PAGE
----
The Museum of Truth, Nicholas MurrayThe cover is off-white. All text is black, no images. The title, in lower case with main words capitalised, is centred in the top third: The / Museum / of Truth. Below this is a short poem that stands as epigraph inside the book, and is titled (but not on the cover) Ars Poetica. The author's name, small lowercase lettering is in the centre about an inch and a half up from the bottom.

The Melos Press, 2018   £6.00

The God Question

Getting God in or out of poems is a tricky business these days. Some of these poems are playful, but they pose big questions. The space where a deity might be, or might have been, is a haunting idea that recurs several times.

In a pamphlet titled The Museum of Truth, this seems only fitting, though the museum in that title poem turns out to be ‘a bleak and shuttered barn’ with no God inside it.

There is a devil in the opening poem though. In ‘An Appointment With The Devil’, this preternatural being is utterly human, and male: a jobbing carpenter, a plumber, a ‘boiler-man’. But this is from the point of view of a woman, and one can’t help recalling that the author is called Nicholas, and therefore possibly ‘Nick’, and himself a teasing threat to ‘the world of the unyielding’.

‘The Lampedusa Cross’ is beautiful and sad. In brief and plangent couplets, it commemorates a real artefact (to be found in the British Museum) made as a memorial for over 300 refugees and migrants who lost their lives when their boat was wrecked in 2013. An ‘island carpenter’ makes fragments of the wrecked vessel into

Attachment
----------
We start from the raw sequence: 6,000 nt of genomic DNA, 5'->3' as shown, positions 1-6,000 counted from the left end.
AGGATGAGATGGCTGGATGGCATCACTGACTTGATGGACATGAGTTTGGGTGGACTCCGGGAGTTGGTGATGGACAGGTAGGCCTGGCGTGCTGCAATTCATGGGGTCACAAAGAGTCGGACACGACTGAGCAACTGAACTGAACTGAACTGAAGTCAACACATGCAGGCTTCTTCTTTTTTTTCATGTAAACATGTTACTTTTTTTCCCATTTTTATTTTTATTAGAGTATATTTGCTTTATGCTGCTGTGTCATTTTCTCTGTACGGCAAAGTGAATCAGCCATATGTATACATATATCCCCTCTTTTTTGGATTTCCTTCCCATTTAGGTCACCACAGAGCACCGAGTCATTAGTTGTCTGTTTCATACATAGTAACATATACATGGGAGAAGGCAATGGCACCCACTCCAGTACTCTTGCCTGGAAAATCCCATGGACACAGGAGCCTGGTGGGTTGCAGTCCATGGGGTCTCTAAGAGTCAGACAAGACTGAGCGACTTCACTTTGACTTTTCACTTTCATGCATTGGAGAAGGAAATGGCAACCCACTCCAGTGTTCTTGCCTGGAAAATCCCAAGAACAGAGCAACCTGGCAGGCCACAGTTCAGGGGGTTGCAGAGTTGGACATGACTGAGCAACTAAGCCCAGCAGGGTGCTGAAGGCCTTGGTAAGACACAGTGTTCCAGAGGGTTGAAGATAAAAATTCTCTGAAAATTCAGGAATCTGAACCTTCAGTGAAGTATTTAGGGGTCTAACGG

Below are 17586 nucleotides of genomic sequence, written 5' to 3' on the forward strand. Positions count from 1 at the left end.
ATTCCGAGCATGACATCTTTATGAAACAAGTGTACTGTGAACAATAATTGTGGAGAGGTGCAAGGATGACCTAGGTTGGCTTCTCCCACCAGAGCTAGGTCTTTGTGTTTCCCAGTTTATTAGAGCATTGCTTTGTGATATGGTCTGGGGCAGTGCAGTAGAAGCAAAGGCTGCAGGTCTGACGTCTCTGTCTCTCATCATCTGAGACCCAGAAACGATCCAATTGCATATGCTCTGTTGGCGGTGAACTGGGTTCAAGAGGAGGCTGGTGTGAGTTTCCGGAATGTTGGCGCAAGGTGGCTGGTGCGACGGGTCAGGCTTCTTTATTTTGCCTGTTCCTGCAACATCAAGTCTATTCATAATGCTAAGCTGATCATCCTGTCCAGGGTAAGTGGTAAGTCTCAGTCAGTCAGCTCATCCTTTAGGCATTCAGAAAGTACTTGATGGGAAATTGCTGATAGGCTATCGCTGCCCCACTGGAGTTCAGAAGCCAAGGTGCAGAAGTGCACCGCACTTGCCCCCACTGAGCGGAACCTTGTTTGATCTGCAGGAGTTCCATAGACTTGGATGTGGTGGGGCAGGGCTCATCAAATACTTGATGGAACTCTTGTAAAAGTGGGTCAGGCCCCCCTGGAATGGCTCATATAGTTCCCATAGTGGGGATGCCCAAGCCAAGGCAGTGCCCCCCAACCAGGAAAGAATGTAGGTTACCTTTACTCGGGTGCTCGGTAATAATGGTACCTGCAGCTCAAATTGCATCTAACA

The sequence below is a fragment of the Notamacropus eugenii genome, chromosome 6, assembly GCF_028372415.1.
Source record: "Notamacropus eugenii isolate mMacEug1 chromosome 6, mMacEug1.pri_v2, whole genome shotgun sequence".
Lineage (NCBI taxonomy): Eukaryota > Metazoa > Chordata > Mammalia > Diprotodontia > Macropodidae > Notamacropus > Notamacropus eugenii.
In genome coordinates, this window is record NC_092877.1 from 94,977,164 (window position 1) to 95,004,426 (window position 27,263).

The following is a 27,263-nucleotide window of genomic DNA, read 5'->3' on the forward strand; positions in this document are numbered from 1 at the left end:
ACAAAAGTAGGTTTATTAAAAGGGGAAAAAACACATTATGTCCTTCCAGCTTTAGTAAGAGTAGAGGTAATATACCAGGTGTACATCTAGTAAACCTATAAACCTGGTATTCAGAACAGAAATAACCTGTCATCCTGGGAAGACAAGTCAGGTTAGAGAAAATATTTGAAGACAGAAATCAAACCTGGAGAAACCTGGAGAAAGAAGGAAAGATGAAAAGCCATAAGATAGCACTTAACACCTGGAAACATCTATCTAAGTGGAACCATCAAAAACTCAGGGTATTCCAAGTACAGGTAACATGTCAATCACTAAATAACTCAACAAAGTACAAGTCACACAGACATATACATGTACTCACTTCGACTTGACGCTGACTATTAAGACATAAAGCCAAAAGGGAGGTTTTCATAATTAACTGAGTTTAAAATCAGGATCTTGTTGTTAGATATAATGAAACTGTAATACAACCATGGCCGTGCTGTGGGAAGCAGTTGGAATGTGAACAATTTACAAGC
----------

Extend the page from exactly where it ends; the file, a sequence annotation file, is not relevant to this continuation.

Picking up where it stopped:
[ ... ] a slender cross

its arms outstretched
to offer comfort

to the wave-washed
driven to the shore

carrying their grief
like a question put

again and again
to the snapping wind.

That ‘snapping wind’ is not auspicious, but the question remains, and the paradoxical idea of ‘comfort’.

The same inquiring tone underpins ‘God’ on the facing page which begins ‘I cannot think now when our dialogue ended, / when we decided to call it a day [ ... ]’ The poem might easily have been titled ‘The reluctant agnostic’, but that wouldn’t capture its geniality, its gracious humour. It reaches no conclusion — which is the point. It seems to me a fine poem, personal and true, and resounding in an age of doubt and secular wavering. Let it speak for itself.  Here is the final stanza. It ends, fittingly, with an ellipsis:

I cannot say if that is it, if the party is truly over,
if I must really pack for good and take the prints from the wall,
burn redundant letters, scribble out a forwarding address,
or whether ...

Helena Nelson